Single-port laparoscopy is an operation mode that uses the natural channels of the human body as the entrance and conceals surgical incision with skin wrinkles, leaving almost no incision scar (1). Single-port laparoscopy relieves patient pain, preserves therapeutic effect, and has good cosmetic results which are satisfying particularly for younger patients. Single-port laparoscopy has been widely applied in minimally invasive gynecological operations, including oophorocystectomy, hysterectomy, myomectomy, and even pelvic lymph node dissection (2,3). However, the application of single-port laparoscopy in the treatment of cesarean scar pregnancy has not been widely reported. In our patients, we performed bilateral uterine artery pre-ligation, cesarean scar pregnancy resection, and lower uterine segment repair plastic surgery under single-port laparoscopy (Figure 1).
The patient was given a tracheal cannula and put under general anesthesia. The patient was then asked to take a position with the head low and the hips high or in a horizontal position. The longitudinal incision at the middle of navel was about 1.5–2 cm long, the single-port access platform was inserted into the abdomen under direct view, and CO2 was injected. Pneumoperitoneum pressure was maintained at 10–12 mmHg. A broad ligament was opened in the triangular region consisting of the adnexa, iliac vessel, and round ligament (Figure 2). An elastic separating plier was inserted slowly. The space from the anterior and posterior lobes of the broad ligament to the base was opened gradually to search the uterine artery, and the ureter was searched and confirmed upon observing arteriopalmus (Figure 3). The uterine artery was dissociated at 0.5–1 cm outside of the bilateral ureter, and a #7 wire was applied for pre-ligation of the bilateral uterine artery (slip knot) (Figure 4). Hypophysin 3U was injected into the uterine to perform the uterine curettage. Next, the vesico-uterine peritoneal reflection was opened, and the bladder was pushed downward in order to expose and cut the incisional pregnancy mass (Figures 5,6). The uterine incision edges were trimmed (Figure 7), and this was followed by continuous suture of 2 layers of the uterine incision and bladder reflected peritoneum (Figure 8). Finally, the slip knot at the bilateral uterine artery was untied, and the wire was taken out (Figure 9). The pelvic cavity was rinsed, and the umbilical region was stitched (Figure 10).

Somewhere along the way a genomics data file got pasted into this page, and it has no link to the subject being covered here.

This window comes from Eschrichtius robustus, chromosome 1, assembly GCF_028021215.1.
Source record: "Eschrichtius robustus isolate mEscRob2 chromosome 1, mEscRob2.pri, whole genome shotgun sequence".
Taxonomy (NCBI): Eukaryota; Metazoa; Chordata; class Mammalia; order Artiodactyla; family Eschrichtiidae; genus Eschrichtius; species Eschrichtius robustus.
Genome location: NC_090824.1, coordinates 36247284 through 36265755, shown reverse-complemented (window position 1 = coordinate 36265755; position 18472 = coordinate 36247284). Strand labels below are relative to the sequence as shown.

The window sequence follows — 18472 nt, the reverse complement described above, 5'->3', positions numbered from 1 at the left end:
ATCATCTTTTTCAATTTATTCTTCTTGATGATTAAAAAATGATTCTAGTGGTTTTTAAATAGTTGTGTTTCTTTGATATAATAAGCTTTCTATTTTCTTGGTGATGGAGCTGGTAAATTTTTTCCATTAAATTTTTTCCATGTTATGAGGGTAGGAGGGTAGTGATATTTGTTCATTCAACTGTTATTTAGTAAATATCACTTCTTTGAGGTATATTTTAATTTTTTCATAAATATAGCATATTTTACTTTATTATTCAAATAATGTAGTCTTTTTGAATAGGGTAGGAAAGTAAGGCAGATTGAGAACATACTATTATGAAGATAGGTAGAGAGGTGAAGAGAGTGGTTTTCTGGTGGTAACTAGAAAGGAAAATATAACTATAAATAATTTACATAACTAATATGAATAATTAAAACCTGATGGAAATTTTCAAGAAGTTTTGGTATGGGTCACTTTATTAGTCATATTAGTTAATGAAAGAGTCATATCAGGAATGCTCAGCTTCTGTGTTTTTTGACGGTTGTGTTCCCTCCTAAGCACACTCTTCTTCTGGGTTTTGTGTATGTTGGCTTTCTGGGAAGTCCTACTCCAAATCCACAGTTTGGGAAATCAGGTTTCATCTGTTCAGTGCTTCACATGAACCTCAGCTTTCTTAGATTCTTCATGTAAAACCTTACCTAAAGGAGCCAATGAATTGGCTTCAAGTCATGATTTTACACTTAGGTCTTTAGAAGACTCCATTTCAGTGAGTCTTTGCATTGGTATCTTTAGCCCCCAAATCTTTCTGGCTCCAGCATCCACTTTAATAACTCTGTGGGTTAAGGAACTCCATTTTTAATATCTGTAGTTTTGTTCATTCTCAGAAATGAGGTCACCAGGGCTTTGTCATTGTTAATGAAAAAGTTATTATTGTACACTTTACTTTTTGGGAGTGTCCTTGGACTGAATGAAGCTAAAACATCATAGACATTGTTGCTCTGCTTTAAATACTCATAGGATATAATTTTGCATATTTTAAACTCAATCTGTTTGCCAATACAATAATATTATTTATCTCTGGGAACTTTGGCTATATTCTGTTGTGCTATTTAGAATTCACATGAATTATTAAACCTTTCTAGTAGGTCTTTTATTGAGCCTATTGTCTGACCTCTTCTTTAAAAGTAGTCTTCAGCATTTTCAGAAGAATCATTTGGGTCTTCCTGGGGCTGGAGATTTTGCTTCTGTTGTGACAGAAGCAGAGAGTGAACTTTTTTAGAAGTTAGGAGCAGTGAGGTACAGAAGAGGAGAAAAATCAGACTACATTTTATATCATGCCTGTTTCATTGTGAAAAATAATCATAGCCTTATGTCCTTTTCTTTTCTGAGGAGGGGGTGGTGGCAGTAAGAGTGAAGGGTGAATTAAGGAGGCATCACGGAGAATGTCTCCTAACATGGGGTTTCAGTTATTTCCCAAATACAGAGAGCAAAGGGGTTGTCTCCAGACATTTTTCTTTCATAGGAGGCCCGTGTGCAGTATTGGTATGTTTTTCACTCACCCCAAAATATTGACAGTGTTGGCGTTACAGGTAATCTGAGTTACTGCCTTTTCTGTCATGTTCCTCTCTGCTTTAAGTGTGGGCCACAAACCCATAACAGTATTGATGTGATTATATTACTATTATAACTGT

This was a type II cesarean scar pregnancy, and the operation involved cutting the uterine scar tissue while eliminating pregnancy residues. Meanwhile, a repair of the anterior wall of the inferior uterine segment was performed, and the normal anatomical structure was recovered. During the operation, pre-ligation of the uterine artery was performed to reduce bleeding in a short period. Moreover, laparoscopic surgery is conducive to relieving the operative wound. Research has demonstrated that single-port laparoscopy has many advantages compared with traditional laparoscopy, including the relief of post-operation pain, a smaller risk of incision infection, and the better cosmetic effect of a minimally invasive surgery (5).
The video was awarded second prize in the First International Elite Gynecologic Surgery Competition (2019 Masters of Gynecologic Surgery).
Conflicts of Interest: The authors have no conflicts of interest to declare.
Ethical Statement: The authors are accountable for all aspects of the work in ensuring that questions related to the accuracy or integrity of any part of the work are appropriately investigated and resolved. Written informed consent was obtained from the patient for publication of this manuscript and any accompanying images.
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- Du X, Zou Q. This video describes the technique of single-port laparoscopy, including bilateral uterine artery pre-ligation, cesarean scar pregnancy resection, and lower uterine segment repair plastic surgery. Asvide 2019;6:350. Available online: http://www.asvide.com/watch/33035
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Cite this article as: Du X, Zou Q. Single-port laparoscopic bilateral uterine arteries pre-ligation, cesarean scar pregnancy resection, and lower uterine segment repair plastic surgery. Gynecol Pelvic Med 2019;2:29.